Welcome to My Blogs

I have created a number blogs to publish useful information. One is a Teaching Blog dedicated to providing past, present and future students useful information. I have also created a blog for the Courses I am teaching. 

My Research Blog is dedicated to disseminating useful information to other researchers and scholars.

There is also a blog that has collected all of Charles Tilly’s Writings on Methodology.

Below you find every entry across all my Blogs.

The F.A.Q.?s of Lehman and A.I.G.

Doug Diamond and Anil Kashyap of the University of Chicago explain the recent financial crisis.

For most of the last 20 years we have been studying banks, monetary policy, and financial crises. So for us the events of the last year have been especially fascinating.The last 10 days have been the most remarkable period of government intervention into the financial system since the Great Depression. In talking with reporters and our noneconomist friends, we have been besieged with questions about several aspects of these events. Here are a few of the most frequently asked questions with our best answers.
Read more on NYTimes.com

Scorecard: Wesfarmers after Coles Acquisition

In the 1990s and early 2000s, Wesfarmers showed how a corporation could be successful with a similar strategy as GE in America: buying and selling unrelated businesses. But then private capital entered the acquisition market,  bidding up the price for Australian corporations that were up for sales. Wesfarmers found it more difficult to pursue it disciplined strategy of finding acquisitions that you be managed more effectively and unlock shareholder value. Almost two years ago Wesfarmers but the underperforming Coles supermarket chain. Plenty of commentators were worried that Wefarmers, breaking its traditions, overpaid for Coles and would never be able to improve the performance of Coles as the Perth-based conglomerate had done with earlier acquisitions such as Bunnings.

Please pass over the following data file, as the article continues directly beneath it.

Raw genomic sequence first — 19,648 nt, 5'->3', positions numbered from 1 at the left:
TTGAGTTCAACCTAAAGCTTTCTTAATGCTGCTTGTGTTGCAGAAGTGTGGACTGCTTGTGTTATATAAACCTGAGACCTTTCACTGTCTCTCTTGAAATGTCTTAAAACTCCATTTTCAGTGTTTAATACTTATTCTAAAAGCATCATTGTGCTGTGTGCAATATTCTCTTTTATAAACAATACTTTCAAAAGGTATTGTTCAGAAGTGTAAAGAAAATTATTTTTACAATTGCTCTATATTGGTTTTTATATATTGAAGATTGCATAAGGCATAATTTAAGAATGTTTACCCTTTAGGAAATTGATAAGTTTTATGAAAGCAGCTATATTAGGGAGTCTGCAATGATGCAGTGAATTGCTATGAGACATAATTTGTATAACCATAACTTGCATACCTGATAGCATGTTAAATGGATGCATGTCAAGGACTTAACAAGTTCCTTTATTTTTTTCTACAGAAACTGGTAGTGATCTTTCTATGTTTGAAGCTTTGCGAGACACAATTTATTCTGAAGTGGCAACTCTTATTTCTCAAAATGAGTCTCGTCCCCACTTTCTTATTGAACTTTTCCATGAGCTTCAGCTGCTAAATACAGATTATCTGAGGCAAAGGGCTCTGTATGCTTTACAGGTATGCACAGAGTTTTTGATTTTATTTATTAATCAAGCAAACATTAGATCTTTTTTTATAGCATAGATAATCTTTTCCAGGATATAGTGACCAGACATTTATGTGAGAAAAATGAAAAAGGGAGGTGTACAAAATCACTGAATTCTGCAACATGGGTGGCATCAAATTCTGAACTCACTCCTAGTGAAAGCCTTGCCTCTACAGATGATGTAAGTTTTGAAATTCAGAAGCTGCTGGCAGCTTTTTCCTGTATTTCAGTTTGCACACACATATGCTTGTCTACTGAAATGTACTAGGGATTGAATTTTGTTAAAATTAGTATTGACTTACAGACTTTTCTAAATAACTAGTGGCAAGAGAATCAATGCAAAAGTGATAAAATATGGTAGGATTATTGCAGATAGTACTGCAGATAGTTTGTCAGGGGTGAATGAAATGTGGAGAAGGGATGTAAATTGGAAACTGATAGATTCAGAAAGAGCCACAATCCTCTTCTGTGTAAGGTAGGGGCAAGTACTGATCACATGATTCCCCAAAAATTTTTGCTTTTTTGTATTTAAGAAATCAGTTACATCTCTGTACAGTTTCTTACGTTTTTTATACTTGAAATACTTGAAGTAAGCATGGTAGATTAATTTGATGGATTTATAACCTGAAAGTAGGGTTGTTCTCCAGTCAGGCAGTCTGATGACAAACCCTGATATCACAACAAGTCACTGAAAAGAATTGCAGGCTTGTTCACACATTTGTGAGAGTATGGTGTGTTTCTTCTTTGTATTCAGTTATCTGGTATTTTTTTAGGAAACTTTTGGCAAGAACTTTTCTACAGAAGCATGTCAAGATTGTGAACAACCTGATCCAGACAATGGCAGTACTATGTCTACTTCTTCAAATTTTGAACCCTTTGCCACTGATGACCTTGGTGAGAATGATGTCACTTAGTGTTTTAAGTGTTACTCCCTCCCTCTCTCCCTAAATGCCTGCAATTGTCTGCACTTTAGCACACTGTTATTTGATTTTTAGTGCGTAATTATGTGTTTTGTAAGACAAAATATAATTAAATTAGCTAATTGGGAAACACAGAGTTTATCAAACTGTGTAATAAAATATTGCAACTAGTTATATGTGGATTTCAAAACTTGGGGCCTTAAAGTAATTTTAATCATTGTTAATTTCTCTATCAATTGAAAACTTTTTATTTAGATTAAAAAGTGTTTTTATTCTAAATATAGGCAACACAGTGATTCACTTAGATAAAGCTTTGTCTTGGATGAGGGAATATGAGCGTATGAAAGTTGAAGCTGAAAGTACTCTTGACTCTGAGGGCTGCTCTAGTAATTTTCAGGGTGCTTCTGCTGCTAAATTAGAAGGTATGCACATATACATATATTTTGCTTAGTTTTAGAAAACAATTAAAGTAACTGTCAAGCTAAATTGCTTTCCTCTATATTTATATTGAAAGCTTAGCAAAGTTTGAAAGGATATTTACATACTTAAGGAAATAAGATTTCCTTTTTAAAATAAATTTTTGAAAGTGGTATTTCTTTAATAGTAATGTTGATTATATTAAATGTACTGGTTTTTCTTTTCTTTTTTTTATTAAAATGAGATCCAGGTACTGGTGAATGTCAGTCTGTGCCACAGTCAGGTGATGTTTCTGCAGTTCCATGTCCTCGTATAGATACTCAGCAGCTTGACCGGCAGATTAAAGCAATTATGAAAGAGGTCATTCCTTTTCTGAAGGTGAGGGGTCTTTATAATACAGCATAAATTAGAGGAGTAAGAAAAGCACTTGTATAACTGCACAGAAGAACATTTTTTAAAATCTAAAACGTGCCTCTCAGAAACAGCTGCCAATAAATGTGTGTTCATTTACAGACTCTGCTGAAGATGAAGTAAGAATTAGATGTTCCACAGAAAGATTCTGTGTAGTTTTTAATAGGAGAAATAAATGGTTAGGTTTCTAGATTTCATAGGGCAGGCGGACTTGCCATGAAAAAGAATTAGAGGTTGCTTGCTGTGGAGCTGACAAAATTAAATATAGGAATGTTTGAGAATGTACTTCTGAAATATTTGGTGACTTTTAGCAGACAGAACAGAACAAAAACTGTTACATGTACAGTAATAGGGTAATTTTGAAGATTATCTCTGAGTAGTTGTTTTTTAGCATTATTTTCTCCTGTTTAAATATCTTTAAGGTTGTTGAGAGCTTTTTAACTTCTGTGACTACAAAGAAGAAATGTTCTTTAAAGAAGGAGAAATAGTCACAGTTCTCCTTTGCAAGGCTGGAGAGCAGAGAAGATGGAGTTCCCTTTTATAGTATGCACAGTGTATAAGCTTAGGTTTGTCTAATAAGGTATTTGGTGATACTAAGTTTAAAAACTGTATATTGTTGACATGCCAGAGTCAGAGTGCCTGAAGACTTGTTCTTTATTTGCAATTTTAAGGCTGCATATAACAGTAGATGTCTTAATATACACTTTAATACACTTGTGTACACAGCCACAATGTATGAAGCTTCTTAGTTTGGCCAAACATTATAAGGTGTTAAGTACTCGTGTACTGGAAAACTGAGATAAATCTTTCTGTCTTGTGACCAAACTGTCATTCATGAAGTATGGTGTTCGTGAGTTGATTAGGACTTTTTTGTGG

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Management Wisdom Courtesy of Jeff Pfefer

Jeff Pfeffer has spent the past twenty years figuring out what management ideas have some systematic data behind them and what ideas are make for a good story but are simply wrong. Guy Kawasaki (who wrote a fantastic little book on entreprepreurship, The Art of the Start, which I am using in one of my classes) has sat down with Pfeffer and asked him questions on his book What were they thinking?. Read the interview.

Charles Tilly 1929- 2008

I don’t know anyone who has come in contact with Charles Tilly and who was not inspired by him. For those who have never met him, here are wonderful tributes to this exemplary scholar.
Social Science Research Council Tribute Website
Tributes by Scholars
NY Times Obituary

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Alcaltel & Lucent: The French American Merger does not realize the promised benefits